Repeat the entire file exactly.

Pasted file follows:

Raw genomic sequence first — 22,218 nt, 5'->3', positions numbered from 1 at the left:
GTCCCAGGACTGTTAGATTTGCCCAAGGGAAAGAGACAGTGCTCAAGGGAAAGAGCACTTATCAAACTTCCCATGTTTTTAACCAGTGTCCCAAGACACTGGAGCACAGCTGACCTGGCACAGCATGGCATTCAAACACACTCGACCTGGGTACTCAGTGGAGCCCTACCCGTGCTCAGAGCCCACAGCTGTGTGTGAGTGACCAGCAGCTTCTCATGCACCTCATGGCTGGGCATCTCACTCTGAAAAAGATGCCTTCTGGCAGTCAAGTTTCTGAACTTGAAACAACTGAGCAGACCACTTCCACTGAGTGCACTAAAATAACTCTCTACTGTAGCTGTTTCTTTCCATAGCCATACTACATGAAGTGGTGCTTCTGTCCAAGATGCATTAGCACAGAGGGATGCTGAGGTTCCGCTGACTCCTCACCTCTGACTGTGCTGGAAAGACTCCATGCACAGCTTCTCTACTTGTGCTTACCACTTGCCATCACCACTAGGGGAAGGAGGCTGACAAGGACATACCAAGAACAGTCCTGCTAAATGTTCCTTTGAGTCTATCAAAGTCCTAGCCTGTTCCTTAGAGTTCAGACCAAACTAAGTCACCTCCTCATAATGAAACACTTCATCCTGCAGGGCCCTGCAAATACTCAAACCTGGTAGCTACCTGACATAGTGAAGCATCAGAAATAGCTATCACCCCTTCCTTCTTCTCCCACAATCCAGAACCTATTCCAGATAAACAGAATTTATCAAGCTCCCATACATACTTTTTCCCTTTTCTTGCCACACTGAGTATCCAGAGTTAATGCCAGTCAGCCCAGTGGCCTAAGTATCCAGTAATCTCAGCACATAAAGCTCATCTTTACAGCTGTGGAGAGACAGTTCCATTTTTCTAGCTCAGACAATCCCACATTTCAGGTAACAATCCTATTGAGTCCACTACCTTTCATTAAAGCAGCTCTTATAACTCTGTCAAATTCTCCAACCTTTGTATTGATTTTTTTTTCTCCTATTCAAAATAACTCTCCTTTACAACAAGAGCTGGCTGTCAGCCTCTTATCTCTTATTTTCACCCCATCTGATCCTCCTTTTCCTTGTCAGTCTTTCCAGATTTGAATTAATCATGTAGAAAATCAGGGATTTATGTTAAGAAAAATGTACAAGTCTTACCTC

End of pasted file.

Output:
Raw genomic sequence first — 22,218 nt, 5'->3', positions numbered from 1 at the left:
GTCCCAGGACTGTTAGATTTGCCCAAGGGAAAGAGACAGTGCTCAAGGGAAAGAGCACTTATCAAACTTCCCATGTTTTTAACCAGTGTCCCAAGACACTGGAGCACAGCTGACCTGGCACAGCATGGCATTCAAACACACTCGACCTGGGTACTCAGTGGAGCCCTACCCGTGCTCAGAGCCCACAGCTGTGTGTGAGTGACCAGCAGCTTCTCATGCACCTCATGGCTGGGCATCTCACTCTGAAAAAGATGCCTTCTGGCAGTCAAGTTTCTGAACTTGAAACAACTGAGCAGACCACTTCCACTGAGTGCACTAAAATAACTCTCTACTGTAGCTGTTTCTTTCCATAGCCATACTACATGAAGTGGTGCTTCTGTCCAAGATGCATTAGCACAGAGGGATGCTGAGGTTCCGCTGACTCCTCACCTCTGACTGTGCTGGAAAGACTCCATGCACAGCTTCTCTACTTGTGCTTACCACTTGCCATCACCACTAGGGGAAGGAGGCTGACAAGGACATACCAAGAACAGTCCTGCTAAATGTTCCTTTGAGTCTATCAAAGTCCTAGCCTGTTCCTTAGAGTTCAGACCAAACTAAGTCACCTCCTCATAATGAAACACTTCATCCTGCAGGGCCCTGCAAATACTCAAACCTGGTAGCTACCTGACATAGTGAAGCATCAGAAATAGCTATCACCCCTTCCTTCTTCTCCCACAATCCAGAACCTATTCCAGATAAACAGAATTTATCAAGCTCCCATACATACTTTTTCCCTTTTCTTGCCACACTGAGTATCCAGAGTTAATGCCAGTCAGCCCAGTGGCCTAAGTATCCAGTAATCTCAGCACATAAAGCTCATCTTTACAGCTGTGGAGAGACAGTTCCATTTTTCTAGCTCAGACAATCCCACATTTCAGGTAACAATCCTATTGAGTCCACTACCTTTCATTAAAGCAGCTCTTATAACTCTGTCAAATTCTCCAACCTTTGTATTGATTTTTTTTTCTCCTATTCAAAATAACTCTCCTTTACAACAAGAGCTGGCTGTCAGCCTCTTATCTCTTATTTTCACCCCATCTGATCCTCCTTTTCCTTGTCAGTCTTTCCAGATTTGAATTAATCATGTAGAAAATCAGGGATTTATGTTAAGAAAAATGTACAAGTCTTACCTC